Monday, July 12, 2010

The 'Original' Pillar Boxes

An article on the website points out, "The history of pillar box use in Britain can be traced back to the Channel Islands via Sir Rowland Hill and the well known author Anthony Trollope. Sir Rowland Hill asked Anthony Trollope to visit the Channel Islands in order to investigate solutions to the problem of erratic mail collections on the islands of Jersey and Guernsey. Trollope identified the main cause of the problem as the varied times of Royal Mail boats arriving and departing the islands due to changing tide times and unpredictable weather conditions."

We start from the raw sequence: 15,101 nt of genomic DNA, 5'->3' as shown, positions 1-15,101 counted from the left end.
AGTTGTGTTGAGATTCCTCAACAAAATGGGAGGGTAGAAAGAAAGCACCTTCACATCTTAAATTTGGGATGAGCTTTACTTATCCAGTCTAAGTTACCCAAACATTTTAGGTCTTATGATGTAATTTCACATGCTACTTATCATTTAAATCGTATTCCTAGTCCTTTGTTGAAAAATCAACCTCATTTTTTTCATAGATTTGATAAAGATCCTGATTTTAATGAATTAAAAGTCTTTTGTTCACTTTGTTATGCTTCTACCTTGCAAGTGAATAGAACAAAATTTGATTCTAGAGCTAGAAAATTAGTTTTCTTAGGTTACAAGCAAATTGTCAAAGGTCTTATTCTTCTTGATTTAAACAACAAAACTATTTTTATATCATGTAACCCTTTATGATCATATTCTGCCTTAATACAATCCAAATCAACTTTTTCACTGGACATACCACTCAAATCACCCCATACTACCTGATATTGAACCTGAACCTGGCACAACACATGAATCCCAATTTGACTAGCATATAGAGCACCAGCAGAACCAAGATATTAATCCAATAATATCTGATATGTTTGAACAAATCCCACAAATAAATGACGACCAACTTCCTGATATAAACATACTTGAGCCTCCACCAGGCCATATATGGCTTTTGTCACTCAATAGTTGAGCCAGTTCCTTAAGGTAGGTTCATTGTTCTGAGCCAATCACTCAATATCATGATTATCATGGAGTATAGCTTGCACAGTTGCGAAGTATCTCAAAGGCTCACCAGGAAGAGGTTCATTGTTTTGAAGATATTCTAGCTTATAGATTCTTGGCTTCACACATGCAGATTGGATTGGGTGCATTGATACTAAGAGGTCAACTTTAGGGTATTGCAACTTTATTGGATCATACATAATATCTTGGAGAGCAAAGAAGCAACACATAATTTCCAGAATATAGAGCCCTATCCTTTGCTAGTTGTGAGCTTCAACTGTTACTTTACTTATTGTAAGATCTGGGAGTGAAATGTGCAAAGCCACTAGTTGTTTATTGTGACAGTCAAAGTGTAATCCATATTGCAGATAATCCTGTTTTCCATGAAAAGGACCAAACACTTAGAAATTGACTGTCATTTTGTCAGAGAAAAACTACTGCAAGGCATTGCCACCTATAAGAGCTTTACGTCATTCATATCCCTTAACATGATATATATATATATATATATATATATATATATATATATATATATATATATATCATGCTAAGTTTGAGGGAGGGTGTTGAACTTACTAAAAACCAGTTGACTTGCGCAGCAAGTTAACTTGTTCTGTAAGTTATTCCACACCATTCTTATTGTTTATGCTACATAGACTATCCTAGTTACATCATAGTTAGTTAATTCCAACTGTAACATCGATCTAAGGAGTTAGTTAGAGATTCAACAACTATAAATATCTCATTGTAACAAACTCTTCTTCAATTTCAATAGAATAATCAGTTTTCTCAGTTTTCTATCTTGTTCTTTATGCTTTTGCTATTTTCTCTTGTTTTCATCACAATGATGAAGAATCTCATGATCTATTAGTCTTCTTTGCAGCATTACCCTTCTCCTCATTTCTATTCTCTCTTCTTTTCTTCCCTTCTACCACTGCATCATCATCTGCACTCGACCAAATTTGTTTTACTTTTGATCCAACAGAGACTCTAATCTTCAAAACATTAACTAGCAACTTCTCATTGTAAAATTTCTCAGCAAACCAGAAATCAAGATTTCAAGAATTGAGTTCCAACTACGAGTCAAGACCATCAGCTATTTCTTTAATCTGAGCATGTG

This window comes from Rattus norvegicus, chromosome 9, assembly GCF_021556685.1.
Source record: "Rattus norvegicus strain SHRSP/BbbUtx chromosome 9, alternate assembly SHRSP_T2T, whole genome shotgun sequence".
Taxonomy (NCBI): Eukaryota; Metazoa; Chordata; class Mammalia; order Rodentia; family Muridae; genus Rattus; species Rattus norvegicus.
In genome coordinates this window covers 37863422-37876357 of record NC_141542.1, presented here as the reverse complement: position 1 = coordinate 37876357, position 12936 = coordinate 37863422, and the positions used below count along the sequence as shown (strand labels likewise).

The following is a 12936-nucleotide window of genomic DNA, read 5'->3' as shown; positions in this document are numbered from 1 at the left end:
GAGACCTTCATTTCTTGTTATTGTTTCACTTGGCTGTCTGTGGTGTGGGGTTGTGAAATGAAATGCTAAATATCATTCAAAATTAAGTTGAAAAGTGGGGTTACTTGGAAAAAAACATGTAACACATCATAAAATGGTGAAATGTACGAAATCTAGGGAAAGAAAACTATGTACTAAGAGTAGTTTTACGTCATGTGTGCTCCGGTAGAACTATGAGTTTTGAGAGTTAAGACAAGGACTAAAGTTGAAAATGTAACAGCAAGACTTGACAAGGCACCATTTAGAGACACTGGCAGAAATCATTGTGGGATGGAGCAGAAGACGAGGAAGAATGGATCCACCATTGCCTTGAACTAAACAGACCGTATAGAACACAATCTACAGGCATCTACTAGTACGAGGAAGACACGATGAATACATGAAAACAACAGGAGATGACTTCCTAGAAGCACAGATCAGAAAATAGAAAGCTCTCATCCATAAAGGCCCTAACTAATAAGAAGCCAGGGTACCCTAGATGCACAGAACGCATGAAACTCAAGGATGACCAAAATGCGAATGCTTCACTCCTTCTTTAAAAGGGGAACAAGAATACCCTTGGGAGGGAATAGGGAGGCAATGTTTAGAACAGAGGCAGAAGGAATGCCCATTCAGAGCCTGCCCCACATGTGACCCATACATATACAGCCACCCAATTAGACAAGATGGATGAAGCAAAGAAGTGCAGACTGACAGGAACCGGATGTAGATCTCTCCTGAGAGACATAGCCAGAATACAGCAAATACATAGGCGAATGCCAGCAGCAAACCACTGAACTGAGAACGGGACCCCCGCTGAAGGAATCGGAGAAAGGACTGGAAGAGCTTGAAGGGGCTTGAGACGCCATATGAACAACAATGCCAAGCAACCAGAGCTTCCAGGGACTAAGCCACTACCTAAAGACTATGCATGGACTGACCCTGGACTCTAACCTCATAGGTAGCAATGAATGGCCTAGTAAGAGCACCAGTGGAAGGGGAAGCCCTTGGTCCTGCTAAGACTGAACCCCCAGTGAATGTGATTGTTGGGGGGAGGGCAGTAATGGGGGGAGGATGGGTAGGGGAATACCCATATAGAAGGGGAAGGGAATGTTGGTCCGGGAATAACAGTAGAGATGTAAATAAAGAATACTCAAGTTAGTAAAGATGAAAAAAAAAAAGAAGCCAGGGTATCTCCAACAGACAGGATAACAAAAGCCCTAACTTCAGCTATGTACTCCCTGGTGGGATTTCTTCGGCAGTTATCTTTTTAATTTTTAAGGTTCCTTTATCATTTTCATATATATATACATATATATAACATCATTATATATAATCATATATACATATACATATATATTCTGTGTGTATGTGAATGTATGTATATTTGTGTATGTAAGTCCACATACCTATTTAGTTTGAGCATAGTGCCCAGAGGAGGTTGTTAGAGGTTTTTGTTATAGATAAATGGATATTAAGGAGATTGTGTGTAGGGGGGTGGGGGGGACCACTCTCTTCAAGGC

It goes on to say, "Trollope suggested that a 'letter receiving pillar' he had previously seen working in Paris could be the answer so that letters could be posted any time securely and then await collection for boat sailings whenever they occured.

"The Vaudin & Son foundry on Jersey was given the job to produce the octagonal 'pillars'. The first four were erected on Jersey at various locations around St Helier entering service on November 23rd 1852. In February 1853 Guernsey had seen three 'pillar' boxes installed."

According to Wikipedia, the first six in London were installed on April 11, 1855.

Shown above, 2002 souvenir sheet from Jersey marking the 250th anniversary of the very first "pillar" boxes.

To read the entire article, click here.
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posted by Don Schilling at 12:01 AM